When Johannes Guttenberg invented the printing press in 1462, he didn’t just open the door for the widespread publication of Bibles and religious literature. He also encouraged Christian missionaries to embrace new technology in sharing the gospel. Eventually, the printing press—along with the Protestant Reformation—sparked missionary efforts across Europe. In time, those sparks jumped the Atlantic and stoked a flame in the Americas.
Both Catholic and Protestant missionaries embraced the opportunity to minister in the New World. In North America, the primary focus (along with exploration) was evangelizing Native American tribes.
But America was not the only focus. Many nations, like England, sent the ancient equivalent of “marketplace missionaries” to other nations. These individuals were trained in matters of business and trade, but they were also trained as Christian missionaries who could share the gospel as they fulfilled their secular duties.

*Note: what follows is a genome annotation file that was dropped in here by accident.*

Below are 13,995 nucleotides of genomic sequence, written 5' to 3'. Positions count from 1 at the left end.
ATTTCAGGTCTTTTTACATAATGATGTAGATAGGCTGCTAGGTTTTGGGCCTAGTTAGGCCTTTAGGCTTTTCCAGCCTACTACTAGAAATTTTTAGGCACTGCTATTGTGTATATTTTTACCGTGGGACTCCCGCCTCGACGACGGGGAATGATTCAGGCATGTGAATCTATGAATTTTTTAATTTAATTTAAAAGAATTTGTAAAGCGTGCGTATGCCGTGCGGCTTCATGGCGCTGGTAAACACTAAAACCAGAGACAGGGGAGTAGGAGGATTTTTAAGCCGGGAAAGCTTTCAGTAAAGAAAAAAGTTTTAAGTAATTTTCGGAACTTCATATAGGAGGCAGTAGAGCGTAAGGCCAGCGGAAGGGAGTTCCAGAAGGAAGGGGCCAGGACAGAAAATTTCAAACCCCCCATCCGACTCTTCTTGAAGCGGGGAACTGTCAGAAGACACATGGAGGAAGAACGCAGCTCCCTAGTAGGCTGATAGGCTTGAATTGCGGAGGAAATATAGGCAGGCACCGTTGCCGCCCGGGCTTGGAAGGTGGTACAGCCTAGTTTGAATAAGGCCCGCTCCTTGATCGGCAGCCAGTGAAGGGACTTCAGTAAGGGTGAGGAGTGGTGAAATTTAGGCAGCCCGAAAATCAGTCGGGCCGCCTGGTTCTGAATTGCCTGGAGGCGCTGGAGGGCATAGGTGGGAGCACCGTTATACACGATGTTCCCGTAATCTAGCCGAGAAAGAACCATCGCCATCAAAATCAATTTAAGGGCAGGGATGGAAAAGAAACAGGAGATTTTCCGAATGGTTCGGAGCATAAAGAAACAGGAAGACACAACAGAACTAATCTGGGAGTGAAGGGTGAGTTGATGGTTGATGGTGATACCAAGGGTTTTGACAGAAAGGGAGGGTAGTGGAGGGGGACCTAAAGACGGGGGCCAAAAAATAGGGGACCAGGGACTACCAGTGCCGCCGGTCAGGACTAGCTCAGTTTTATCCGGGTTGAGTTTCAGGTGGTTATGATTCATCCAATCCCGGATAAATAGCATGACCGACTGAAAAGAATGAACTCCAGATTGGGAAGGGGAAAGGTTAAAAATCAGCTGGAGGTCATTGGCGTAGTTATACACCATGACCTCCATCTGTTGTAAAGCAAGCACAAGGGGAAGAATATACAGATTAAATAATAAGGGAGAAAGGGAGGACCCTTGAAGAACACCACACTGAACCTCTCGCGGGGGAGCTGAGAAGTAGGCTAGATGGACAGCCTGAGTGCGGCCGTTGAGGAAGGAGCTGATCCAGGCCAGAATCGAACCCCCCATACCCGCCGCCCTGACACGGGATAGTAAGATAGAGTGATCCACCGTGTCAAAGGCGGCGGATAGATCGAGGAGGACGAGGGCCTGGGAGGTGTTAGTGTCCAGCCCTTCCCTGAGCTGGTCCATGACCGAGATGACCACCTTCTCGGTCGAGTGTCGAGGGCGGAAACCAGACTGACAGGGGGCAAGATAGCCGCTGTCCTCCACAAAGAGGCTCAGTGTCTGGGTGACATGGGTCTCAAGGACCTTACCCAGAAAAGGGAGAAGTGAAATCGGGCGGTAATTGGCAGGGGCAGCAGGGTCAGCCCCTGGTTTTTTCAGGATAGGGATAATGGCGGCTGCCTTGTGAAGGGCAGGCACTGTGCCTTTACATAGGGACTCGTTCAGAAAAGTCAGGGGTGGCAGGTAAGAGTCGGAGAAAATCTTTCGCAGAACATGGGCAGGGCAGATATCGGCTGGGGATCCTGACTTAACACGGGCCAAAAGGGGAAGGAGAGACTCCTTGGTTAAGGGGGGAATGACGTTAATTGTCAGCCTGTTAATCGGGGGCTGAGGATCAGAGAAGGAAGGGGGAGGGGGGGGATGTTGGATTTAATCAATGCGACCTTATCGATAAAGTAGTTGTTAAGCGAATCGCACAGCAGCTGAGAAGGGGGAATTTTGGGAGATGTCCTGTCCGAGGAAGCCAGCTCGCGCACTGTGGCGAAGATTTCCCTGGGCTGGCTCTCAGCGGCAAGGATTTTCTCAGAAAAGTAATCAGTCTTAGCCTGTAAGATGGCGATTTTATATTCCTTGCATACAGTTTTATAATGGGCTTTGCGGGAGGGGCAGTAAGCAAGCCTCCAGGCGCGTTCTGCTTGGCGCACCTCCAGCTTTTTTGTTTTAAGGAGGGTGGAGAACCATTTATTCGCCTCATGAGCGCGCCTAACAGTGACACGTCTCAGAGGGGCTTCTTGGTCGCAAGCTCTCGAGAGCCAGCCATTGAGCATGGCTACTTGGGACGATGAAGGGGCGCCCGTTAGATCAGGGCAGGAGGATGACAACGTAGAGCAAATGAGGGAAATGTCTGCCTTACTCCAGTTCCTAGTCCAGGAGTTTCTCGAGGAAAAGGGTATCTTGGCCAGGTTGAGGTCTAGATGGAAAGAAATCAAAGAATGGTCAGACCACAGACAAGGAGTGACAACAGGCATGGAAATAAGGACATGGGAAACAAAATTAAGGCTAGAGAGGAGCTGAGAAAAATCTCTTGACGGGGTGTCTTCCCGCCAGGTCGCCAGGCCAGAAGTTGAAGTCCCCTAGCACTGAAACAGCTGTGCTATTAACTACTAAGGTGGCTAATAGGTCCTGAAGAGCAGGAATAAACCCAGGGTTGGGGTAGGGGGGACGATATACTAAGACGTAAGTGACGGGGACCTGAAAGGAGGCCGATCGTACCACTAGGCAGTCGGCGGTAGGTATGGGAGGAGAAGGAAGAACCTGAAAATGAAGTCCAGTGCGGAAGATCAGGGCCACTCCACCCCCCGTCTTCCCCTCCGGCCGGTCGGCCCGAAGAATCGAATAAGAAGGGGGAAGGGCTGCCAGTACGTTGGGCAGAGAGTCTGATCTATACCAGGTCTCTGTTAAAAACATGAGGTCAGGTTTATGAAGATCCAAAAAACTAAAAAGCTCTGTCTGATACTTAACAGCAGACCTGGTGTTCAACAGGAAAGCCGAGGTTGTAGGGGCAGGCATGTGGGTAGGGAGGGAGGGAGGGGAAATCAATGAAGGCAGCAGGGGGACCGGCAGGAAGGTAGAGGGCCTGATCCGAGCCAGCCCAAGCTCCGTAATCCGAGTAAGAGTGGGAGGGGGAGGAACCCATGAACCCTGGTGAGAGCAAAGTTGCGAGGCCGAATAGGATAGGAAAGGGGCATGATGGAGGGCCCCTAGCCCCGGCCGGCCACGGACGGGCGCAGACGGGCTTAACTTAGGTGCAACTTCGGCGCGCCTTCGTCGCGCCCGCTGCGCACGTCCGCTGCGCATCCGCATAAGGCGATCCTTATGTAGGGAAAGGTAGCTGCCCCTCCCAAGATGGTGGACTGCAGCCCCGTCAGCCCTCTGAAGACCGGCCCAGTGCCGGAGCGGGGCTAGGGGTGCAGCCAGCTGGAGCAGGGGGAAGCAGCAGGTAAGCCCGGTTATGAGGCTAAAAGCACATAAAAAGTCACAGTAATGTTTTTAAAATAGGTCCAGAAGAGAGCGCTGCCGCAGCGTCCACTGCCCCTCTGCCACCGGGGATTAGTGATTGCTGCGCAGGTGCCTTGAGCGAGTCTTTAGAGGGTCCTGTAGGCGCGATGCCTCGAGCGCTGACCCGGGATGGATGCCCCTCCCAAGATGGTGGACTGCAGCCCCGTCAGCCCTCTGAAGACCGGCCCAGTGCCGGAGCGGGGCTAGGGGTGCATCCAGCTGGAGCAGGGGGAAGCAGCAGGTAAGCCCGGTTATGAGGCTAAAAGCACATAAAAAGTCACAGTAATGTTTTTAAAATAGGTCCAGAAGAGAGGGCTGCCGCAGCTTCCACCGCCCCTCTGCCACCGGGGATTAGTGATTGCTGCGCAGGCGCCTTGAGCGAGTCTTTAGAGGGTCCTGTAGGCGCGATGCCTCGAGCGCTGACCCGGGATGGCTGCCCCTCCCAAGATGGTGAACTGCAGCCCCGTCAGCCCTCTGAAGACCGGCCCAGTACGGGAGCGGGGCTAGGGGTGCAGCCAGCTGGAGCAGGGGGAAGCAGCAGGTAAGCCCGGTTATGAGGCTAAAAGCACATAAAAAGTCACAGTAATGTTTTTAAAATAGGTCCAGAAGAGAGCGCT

The Advent of Modern Missions
Within two centuries of the Protestant Reformation, Christ-centered missionaries were using a new tool for spreading the gospel. Groups of believers began coming together to form mission societies. In modern terms, these became the first sending agencies in the history of Christian missions.
The first recorded agency (founded in 1701) carried a ponderous name: Society for the Propagation of the Gospel in Foreign Parts. Despite the complicated name, it set about the business of sending missionaries to America (like John Wesley in Georgia) and across Europe.
Other agencies focused on Africa and Asia. For instance, William Carey—commonly known as the “Father of Modern Missions’—joined the Baptist Mission Society and traveled to India in 1793. Less than two decades later, in 1812, Adoniram Judson and Luther Rice became the first Americans to travel overseas as Christian missionaries when they went to Asia.
The middle of the 19th century also saw the rise of denominational sending agencies in the United States.